Gardner Station, IL Train Wreck, Jul 1867
The Collision on the Chicago, Alton and St. Louis Railroad-Three Men Killed and Many Wounded.
From the Springfield (Ill.) Journal, July 13.
At about 1:30 yesterday morning a terrible accident occurred at a point about one and half miles north of Gardner Station, on the Chicago, Alton and St. Louis Railroad, caused by a collision between the passenger train from Chicago, and a cattle train of about twenty-one cars, bound for Chicago. From a gentleman who was a passenger aboard the train, we learn the following particulars about the terrible affair:
The passenger car consisting of three cars besides the sleeping car, filled with passengers, on approaching the bridge, about one and half miles north of Gardner, ran into a cattle train of twenty-one cars, which, as we are informed, was running out of time and endeavoring to reach the next station, contrary to orders. At the time of the collision the locomotive of the cattle train was just emerging from the north end of the bridge, and at the point where there is an embankment of about ten feet in height, flanked on either side by swampy grounds. The collision was terrible beyond description, making a complete wreck of both engines, pushing the tender over into the next cattle car, and throwing the first passenger car, which became detached, down the embankment into the swamp. This car, which had on board more passengers than could be seated, consisted principally of laborers on their way to work on the Jacksonville and Bloomington railroad, caught fire and was totally destroyed, and yet, singular to relate, only one person, whose name is unknown, lost his life, and he was burned to death, having probably been caught in the wreck of seats and other matter.
In a few moments after the collision the United States express car caught fire, and was entirely destroyed, and nearly all of its contents, consisting of a great variety of packages and cash in the safe, amounting to about $30,000. The baggage car also took fire, and, together with most of the baggage, shared the fate of the express car. Our informant thinks that a small portion of the baggage was saved.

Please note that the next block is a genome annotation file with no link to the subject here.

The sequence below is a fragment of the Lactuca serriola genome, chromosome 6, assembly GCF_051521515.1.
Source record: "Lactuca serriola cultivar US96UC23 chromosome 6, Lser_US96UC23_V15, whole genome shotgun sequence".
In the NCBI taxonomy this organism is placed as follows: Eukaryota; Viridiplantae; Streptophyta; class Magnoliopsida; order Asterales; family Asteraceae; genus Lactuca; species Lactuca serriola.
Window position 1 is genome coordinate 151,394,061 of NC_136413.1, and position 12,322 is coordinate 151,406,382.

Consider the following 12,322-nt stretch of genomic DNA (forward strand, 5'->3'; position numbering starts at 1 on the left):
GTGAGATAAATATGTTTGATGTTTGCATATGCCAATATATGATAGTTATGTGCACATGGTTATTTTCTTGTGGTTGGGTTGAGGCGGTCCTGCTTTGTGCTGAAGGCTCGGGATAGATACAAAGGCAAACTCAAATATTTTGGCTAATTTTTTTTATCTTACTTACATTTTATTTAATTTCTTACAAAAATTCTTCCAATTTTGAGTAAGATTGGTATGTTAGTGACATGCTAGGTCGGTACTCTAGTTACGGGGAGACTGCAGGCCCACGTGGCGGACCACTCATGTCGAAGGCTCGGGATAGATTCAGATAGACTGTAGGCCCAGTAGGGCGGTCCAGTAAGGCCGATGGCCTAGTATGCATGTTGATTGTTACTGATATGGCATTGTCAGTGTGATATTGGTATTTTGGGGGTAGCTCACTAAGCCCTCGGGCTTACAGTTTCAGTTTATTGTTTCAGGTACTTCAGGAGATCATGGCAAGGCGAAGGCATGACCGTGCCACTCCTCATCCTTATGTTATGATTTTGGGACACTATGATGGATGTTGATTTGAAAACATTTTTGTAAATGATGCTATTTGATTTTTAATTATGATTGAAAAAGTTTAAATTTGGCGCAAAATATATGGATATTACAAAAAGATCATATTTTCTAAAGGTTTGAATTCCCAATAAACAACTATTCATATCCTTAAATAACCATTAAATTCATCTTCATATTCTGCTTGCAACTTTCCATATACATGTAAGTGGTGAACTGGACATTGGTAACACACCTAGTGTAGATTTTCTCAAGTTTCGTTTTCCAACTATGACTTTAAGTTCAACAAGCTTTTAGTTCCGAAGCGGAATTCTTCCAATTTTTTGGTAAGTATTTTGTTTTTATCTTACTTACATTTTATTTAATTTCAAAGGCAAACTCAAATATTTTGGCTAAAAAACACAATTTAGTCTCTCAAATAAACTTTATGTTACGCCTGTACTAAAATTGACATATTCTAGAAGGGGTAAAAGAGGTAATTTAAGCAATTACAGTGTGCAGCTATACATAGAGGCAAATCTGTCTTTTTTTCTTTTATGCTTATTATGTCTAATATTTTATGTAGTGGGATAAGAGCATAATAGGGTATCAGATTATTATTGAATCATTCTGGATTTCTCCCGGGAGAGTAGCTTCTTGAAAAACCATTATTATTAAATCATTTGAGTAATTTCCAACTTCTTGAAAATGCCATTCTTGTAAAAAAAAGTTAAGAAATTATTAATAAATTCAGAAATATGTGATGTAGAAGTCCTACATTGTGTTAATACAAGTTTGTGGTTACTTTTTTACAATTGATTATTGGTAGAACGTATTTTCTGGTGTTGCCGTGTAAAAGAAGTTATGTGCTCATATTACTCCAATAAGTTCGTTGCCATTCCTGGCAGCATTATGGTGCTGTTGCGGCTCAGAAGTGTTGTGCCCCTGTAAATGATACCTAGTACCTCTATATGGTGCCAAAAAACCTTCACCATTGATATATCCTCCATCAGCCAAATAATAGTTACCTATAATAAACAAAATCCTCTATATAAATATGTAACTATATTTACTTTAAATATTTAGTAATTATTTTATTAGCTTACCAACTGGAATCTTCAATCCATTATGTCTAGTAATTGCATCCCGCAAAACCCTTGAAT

On clearing the wreck and searching for the injured, the casualties were to be found nearly as follows: Mr. H.F. MOULTON, conductor of the passenger train, was seriously, but not fatally injured; Mr. PORTER D. HATHAWAY, baggage master, was fatally injured, and it was thought he could live but a few hours; JAMES BRANCH, a brakeman on the passenger train, was instantly killed by being crushed to a jelly between two cars. He leaved a wife and three children, who reside at Joliet. The stranger referred to above was burned to a mere skeleton, and beyond recognition, but it supposed he was a workman, on his way to Bloomington. About thirty-five or forty persons were more or less injured, all of whom it is thought will recover.
The conductor and fireman of the cattle train, on seeing that a collision was inevitable, saved themselves by jumping from the train. The principal officer of the train being killed. The duty of taking care of the wounded devolved upon the passengers, among whom was Dr. MCFARLAND, of Jacksonville, all of whom went to work as best they could to relieve the suffering, and accomplished wonders under the circumstances. The cattle train, consisting of twenty-one cars, contained 240 head of cattle, belonging to H.R. SMITH, of this county. Several of the cattle were killed and quite a number badly bruised, but the exact number we did not learn.
A train made up at Bloomington proceeded to the scene of the accident, took on board the passengers, and proceeded to St. Louis, passing through this city about 1 oâ€™clock yesterday afternoon. The regular afternoon train from Chicago arrived only about one hour behind time. By a special telegram, we learn that Mr. D.C. HICKMAN, who had charge of the cattle, was injured, but not seriously. This is the most serious accident that has ever occurred this well-managed road, and the only collision, we believe, which has caused the death of any passenger among the thousands passing over this line annually.
The New York Times, New York, NY 18 Jul 1867